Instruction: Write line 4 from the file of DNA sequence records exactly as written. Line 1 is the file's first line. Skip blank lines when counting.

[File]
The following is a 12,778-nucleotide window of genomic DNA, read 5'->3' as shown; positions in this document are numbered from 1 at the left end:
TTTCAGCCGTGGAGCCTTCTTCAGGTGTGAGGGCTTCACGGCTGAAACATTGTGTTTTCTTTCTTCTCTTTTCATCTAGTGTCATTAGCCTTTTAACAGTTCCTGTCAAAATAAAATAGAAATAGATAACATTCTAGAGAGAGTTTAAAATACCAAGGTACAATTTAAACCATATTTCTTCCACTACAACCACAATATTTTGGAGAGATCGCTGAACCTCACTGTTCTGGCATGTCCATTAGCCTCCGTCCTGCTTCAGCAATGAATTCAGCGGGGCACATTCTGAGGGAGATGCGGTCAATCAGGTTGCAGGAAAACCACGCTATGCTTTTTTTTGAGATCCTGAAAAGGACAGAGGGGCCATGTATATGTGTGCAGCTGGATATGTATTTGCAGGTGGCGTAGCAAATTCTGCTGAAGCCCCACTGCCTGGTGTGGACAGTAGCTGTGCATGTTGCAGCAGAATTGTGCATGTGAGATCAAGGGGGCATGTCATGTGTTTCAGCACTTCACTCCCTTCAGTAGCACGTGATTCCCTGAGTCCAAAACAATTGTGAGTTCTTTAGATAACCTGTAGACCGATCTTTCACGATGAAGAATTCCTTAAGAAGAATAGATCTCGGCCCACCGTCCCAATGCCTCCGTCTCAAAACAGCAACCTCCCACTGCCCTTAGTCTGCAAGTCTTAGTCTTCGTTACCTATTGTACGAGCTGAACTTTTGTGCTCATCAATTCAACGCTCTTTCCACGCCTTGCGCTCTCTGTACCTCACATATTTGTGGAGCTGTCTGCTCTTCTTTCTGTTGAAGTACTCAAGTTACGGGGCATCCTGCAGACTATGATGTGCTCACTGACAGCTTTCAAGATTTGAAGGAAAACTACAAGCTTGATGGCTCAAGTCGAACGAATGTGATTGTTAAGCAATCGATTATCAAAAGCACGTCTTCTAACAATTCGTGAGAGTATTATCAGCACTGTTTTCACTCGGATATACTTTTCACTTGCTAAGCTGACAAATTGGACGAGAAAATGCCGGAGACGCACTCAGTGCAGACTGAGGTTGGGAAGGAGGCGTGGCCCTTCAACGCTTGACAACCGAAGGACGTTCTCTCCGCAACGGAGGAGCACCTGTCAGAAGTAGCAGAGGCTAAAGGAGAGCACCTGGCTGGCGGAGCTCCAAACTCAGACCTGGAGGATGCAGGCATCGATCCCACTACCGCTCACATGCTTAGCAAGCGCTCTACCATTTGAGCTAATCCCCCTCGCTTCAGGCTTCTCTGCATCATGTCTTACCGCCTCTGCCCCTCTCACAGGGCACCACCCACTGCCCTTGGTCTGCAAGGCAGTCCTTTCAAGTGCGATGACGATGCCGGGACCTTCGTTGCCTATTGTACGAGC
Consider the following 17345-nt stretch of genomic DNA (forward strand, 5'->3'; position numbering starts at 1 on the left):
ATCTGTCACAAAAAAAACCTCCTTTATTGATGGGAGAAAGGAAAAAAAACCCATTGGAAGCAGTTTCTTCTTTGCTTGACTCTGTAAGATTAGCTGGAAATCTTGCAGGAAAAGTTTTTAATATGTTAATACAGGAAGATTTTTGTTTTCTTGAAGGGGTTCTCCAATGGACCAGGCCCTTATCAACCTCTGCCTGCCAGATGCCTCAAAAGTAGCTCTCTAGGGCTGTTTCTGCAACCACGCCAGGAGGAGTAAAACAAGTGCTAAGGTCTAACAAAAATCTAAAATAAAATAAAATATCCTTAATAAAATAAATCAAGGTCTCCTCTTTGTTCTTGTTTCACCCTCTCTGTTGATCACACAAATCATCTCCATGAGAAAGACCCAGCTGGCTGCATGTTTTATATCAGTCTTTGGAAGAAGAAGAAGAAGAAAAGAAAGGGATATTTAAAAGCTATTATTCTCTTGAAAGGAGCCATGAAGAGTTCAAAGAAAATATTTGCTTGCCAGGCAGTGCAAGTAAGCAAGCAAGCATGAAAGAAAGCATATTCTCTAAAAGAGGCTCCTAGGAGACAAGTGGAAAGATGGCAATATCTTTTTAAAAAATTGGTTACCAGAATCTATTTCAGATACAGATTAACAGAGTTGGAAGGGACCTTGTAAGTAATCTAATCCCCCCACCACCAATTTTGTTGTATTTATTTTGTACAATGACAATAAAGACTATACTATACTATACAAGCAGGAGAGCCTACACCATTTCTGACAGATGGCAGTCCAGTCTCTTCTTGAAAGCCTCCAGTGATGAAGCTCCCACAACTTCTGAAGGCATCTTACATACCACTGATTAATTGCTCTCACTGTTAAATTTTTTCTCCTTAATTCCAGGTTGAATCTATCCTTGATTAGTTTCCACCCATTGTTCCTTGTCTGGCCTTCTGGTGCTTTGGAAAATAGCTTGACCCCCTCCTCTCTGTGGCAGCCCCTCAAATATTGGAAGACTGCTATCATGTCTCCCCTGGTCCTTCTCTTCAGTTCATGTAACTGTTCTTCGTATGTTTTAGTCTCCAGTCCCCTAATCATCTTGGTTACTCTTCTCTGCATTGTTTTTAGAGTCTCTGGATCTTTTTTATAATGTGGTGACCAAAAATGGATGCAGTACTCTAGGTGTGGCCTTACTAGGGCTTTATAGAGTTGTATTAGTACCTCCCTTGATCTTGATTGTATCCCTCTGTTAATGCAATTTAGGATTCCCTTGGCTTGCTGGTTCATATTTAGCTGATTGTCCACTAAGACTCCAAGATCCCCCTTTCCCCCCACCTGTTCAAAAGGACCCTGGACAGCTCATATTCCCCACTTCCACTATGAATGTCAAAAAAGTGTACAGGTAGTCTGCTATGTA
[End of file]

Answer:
ATCTGTCACAAAAAAAACCTCCTTTATTGATGGGAGAAAGGAAAAAAAACCCATTGGAAGCAGTTTCTTCTTTGCTTGACTCTGTAAGATTAGCTGGAAATCTTGCAGGAAAAGTTTTTAATATGTTAATACAGGAAGATTTTTGTTTTCTTGAAGGGGTTCTCCAATGGACCAGGCCCTTATCAACCTCTGCCTGCCAGATGCCTCAAAAGTAGCTCTCTAGGGCTGTTTCTGCAACCACGCCAGGAGGAGTAAAACAAGTGCTAAGGTCTAACAAAAATCTAAAATAAAATAAAATATCCTTAATAAAATAAATCAAGGTCTCCTCTTTGTTCTTGTTTCACCCTCTCTGTTGATCACACAAATCATCTCCATGAGAAAGACCCAGCTGGCTGCATGTTTTATATCAGTCTTTGGAAGAAGAAGAAGAAGAAAAGAAAGGGATATTTAAAAGCTATTATTCTCTTGAAAGGAGCCATGAAGAGTTCAAAGAAAATATTTGCTTGCCAGGCAGTGCAAGTAAGCAAGCAAGCATGAAAGAAAGCATATTCTCTAAAAGAGGCTCCTAGGAGACAAGTGGAAAGATGGCAATATCTTTTTAAAAAATTGGTTACCAGAATCTATTTCAGATACAGATTAACAGAGTTGGAAGGGACCTTGTAAGTAATCTAATCCCCCCACCACCAATTTTGTTGTATTTATTTTGTACAATGACAATAAAGACTATACTATACTATACAAGCAGGAGAGCCTACACCATTTCTGACAGATGGCAGTCCAGTCTCTTCTTGAAAGCCTCCAGTGATGAAGCTCCCACAACTTCTGAAGGCATCTTACATACCACTGATTAATTGCTCTCACTGTTAAATTTTTTCTCCTTAATTCCAGGTTGAATCTATCCTTGATTAGTTTCCACCCATTGTTCCTTGTCTGGCCTTCTGGTGCTTTGGAAAATAGCTTGACCCCCTCCTCTCTGTGGCAGCCCCTCAAATATTGGAAGACTGCTATCATGTCTCCCCTGGTCCTTCTCTTCAGTTCATGTAACTGTTCTTCGTATGTTTTAGTCTCCAGTCCCCTAATCATCTTGGTTACTCTTCTCTGCATTGTTTTTAGAGTCTCTGGATCTTTTTTATAATGTGGTGACCAAAAATGGATGCAGTACTCTAGGTGTGGCCTTACTAGGGCTTTATAGAGTTGTATTAGTACCTCCCTTGATCTTGATTGTATCCCTCTGTTAATGCAATTTAGGATTCCCTTGGCTTGCTGGTTCATATTTAGCTGATTGTCCACTAAGACTCCAAGATCCCCCTTTCCCCCCACCTGTTCAAAAGGACCCTGGACAGCTCATATTCCCCACTTCCACTATGAATGTCAAAAAAGTGTACAGGTAGTCTGCTATGTA